Legal Information & Scholarly Communication Certificate

The Legal Information and Scholarly Communication Certificate provides students with a background necessary to serve in a wide variety of libraries (public, academic, school, etc.), special libraries, archives, government agencies and businesses where legal information is important to the mission of the endeavor.  As law firms grow in size and become more specialized, there is a growing need for researchers able to investigate legal issues and the underlying factual issues of litigation and transactional law.  It is hard to imagine a discipline where legal issues don’t regularly arise.

The certificate will require 18 credit hours.  Nine (9) credits will consist of required core courses plus a required internship of 3 credits.  The remaining 6 credits will be chosen from electives approved by School of Information.

Required Courses [9 credits]:

  • LIS 589: Scholarly Communication (3 credits)
    Structure and workings of scholarly communication and products in the U.S. Examines the content and technology of scholarly communication in various disciplines.
     
  • LAW 689: Advanced Legal Research (3 credits)
    This course is designed to build on the knowledge and skills students have gained in previous course work and through working in the legal field. Basic research methods will be reviewed in the first part of the course. We will then examine more advanced research topics, such as administrative law research, advanced statutory research, legislative history and practice materials. The goal of this course is to assist students in making the transition from researching in the academic setting to researching in a practice environment.
     
  • LIS 693: Internship (minimum of 3 credits; maximum of 6 credits)
    Specialized work on an individual basis, consisting of training and practice in actual service in a technical, business, or governmental establishment. Students concurrently enrolled in the MA-LIS in the School of Information should enroll in LIS698 Capstone Internship for the second or only 3 credit internship to satisfy the MA Capstone Internship requirement. See the MA Internship page for additional information and requirements. 

Choose One [3 credits]:

  • LIS 572: Government Information: Policy and Resources (3 credits) 
    The U.S. government collects, generates, publishes and distributes a vast amount and variety of information. All information professionals-even those who do not intend to specialize as government document librarians-should understand the organization of and promote access to this body of work. In this course, lectures, discussions, and readings will acquaint students with theoretical and practical knowledge. The assignments will provide opportcredities for deeper exploration of government information policies and resources.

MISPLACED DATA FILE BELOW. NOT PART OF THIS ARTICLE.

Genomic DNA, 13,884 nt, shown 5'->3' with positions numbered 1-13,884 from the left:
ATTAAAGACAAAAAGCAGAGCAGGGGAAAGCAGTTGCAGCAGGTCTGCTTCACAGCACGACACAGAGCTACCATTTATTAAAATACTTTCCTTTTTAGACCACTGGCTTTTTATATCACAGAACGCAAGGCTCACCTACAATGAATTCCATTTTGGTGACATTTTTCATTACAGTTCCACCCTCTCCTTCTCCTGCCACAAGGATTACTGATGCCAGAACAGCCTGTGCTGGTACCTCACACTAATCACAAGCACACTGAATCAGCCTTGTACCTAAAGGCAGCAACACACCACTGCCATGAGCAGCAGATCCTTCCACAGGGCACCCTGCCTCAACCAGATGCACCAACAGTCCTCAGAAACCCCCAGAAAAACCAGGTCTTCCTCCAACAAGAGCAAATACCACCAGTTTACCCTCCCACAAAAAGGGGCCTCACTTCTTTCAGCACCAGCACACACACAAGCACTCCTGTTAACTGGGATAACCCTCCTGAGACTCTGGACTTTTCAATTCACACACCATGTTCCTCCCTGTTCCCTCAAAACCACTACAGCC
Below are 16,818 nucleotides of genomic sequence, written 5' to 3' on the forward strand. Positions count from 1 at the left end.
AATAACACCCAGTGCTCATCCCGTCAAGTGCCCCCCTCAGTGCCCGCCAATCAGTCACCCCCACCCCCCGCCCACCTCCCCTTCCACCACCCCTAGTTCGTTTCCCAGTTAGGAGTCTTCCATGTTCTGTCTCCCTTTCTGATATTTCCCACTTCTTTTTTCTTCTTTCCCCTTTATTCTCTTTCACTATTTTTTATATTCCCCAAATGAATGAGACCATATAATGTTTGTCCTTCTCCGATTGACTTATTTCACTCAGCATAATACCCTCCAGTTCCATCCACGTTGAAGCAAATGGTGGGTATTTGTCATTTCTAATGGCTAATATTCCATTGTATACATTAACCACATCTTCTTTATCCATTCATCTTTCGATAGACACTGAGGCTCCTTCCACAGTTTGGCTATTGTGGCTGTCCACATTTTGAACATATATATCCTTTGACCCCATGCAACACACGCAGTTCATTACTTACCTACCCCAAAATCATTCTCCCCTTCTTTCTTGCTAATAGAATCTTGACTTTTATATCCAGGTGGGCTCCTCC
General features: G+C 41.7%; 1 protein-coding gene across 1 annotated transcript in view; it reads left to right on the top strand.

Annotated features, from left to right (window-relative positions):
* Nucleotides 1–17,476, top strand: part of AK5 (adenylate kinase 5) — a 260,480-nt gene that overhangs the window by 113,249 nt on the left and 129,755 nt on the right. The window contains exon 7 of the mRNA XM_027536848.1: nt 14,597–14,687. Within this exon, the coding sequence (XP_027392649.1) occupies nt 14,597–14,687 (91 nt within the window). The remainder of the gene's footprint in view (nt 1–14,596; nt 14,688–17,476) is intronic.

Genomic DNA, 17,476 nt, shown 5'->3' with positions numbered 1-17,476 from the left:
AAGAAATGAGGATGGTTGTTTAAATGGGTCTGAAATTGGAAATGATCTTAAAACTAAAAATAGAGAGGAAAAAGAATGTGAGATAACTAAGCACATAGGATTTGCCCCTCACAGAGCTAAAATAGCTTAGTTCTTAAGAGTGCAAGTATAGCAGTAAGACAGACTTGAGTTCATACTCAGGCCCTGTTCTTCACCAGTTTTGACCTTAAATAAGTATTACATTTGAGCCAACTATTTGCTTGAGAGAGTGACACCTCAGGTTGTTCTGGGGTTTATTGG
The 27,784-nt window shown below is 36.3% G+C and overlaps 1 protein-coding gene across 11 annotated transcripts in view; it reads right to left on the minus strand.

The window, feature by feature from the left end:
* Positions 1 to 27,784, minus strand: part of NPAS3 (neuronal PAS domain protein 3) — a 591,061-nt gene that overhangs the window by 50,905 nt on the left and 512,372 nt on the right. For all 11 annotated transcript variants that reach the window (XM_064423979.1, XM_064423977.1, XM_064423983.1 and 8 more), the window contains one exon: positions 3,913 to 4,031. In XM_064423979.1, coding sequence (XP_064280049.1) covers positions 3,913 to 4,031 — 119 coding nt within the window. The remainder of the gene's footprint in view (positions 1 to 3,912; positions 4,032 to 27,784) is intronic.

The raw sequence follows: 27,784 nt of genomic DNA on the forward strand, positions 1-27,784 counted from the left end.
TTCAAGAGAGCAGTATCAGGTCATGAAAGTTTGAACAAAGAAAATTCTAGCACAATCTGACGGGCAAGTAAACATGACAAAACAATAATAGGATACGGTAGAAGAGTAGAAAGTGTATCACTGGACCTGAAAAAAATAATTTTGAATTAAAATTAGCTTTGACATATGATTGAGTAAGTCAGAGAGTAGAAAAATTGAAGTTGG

• LIS 584: Introduction to Copyright (3 credits)
    Introduces the basics of copyright law and fair use, also discusses the theoretical foundations and history of copyright and the public domain. These issues are placed within a broader multicultural and international context. By the end of the course students will: (a) know the basics of copyright law and fair use as they apply to libraries and related information services, and (b) understand the importance of balancing the rights of intellectual property owners with the societal need for a robust public domain.

Electives [3-6 credits]:

  • LIS 518: Information Quality (3 credits)
  • LIS 532: Online Searching (3 credits)
  • LIS 575: User Interface and Website Design (3 credits)
  • LIS 651: Information Policy and Cultural Perspectives
  • LIS 671: Introduction to Digital Collections (3 credits)
  • LIS 672: Introduction to Applied Technology (3 credits)
  • LIS 673: Managing the Digital Environment (3 credits)
  • LIS 681E: Law Library Practice & Admin (3 credits) (law certificate students only may apply this to the MA-LIS MGMT/EVAL Distributed Elective Requirement)

Please note: Other elective courses may be approved by the Certificate Advisor, Dr. Michael Chiorazzi

Up to 12 credits may be shared between the certificate and Master's degree. Up to 6 credits may be shared with another certificate.

 

College of Social and Behavioral Sciences
 
 
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